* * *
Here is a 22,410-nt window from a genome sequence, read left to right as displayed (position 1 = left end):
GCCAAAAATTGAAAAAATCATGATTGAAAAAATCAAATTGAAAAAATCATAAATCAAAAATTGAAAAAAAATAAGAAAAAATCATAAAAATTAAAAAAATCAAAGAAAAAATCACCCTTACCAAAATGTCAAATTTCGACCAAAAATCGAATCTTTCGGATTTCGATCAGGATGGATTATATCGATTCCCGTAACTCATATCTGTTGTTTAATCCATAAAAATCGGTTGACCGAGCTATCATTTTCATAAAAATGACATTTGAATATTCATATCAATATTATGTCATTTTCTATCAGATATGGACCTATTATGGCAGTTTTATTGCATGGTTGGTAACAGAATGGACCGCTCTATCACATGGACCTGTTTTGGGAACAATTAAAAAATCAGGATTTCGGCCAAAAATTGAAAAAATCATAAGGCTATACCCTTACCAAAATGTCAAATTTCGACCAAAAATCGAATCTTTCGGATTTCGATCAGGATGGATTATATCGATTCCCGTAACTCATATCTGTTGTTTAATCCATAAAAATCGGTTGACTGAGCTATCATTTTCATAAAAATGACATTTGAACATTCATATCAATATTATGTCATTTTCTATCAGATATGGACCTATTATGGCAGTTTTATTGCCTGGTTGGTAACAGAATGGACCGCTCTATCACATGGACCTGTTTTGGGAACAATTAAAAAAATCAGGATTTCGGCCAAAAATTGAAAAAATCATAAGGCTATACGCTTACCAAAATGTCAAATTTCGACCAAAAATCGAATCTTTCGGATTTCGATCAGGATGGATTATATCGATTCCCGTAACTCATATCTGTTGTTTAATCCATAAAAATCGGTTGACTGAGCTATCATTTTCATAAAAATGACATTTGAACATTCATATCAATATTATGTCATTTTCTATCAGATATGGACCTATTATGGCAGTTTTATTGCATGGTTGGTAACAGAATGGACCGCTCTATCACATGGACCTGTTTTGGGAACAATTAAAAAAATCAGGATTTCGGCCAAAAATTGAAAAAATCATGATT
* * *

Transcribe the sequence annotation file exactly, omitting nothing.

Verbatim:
Here is a 22,410-nt window from a genome sequence, read left to right as displayed (position 1 = left end):
GCCAAAAATTGAAAAAATCATGATTGAAAAAATCAAATTGAAAAAATCATAAATCAAAAATTGAAAAAAAATAAGAAAAAATCATAAAAATTAAAAAAATCAAAGAAAAAATCACCCTTACCAAAATGTCAAATTTCGACCAAAAATCGAATCTTTCGGATTTCGATCAGGATGGATTATATCGATTCCCGTAACTCATATCTGTTGTTTAATCCATAAAAATCGGTTGACCGAGCTATCATTTTCATAAAAATGACATTTGAATATTCATATCAATATTATGTCATTTTCTATCAGATATGGACCTATTATGGCAGTTTTATTGCATGGTTGGTAACAGAATGGACCGCTCTATCACATGGACCTGTTTTGGGAACAATTAAAAAATCAGGATTTCGGCCAAAAATTGAAAAAATCATAAGGCTATACCCTTACCAAAATGTCAAATTTCGACCAAAAATCGAATCTTTCGGATTTCGATCAGGATGGATTATATCGATTCCCGTAACTCATATCTGTTGTTTAATCCATAAAAATCGGTTGACTGAGCTATCATTTTCATAAAAATGACATTTGAACATTCATATCAATATTATGTCATTTTCTATCAGATATGGACCTATTATGGCAGTTTTATTGCCTGGTTGGTAACAGAATGGACCGCTCTATCACATGGACCTGTTTTGGGAACAATTAAAAAAATCAGGATTTCGGCCAAAAATTGAAAAAATCATAAGGCTATACGCTTACCAAAATGTCAAATTTCGACCAAAAATCGAATCTTTCGGATTTCGATCAGGATGGATTATATCGATTCCCGTAACTCATATCTGTTGTTTAATCCATAAAAATCGGTTGACTGAGCTATCATTTTCATAAAAATGACATTTGAACATTCATATCAATATTATGTCATTTTCTATCAGATATGGACCTATTATGGCAGTTTTATTGCATGGTTGGTAACAGAATGGACCGCTCTATCACATGGACCTGTTTTGGGAACAATTAAAAAAATCAGGATTTCGGCCAAAAATTGAAAAAATCATGATT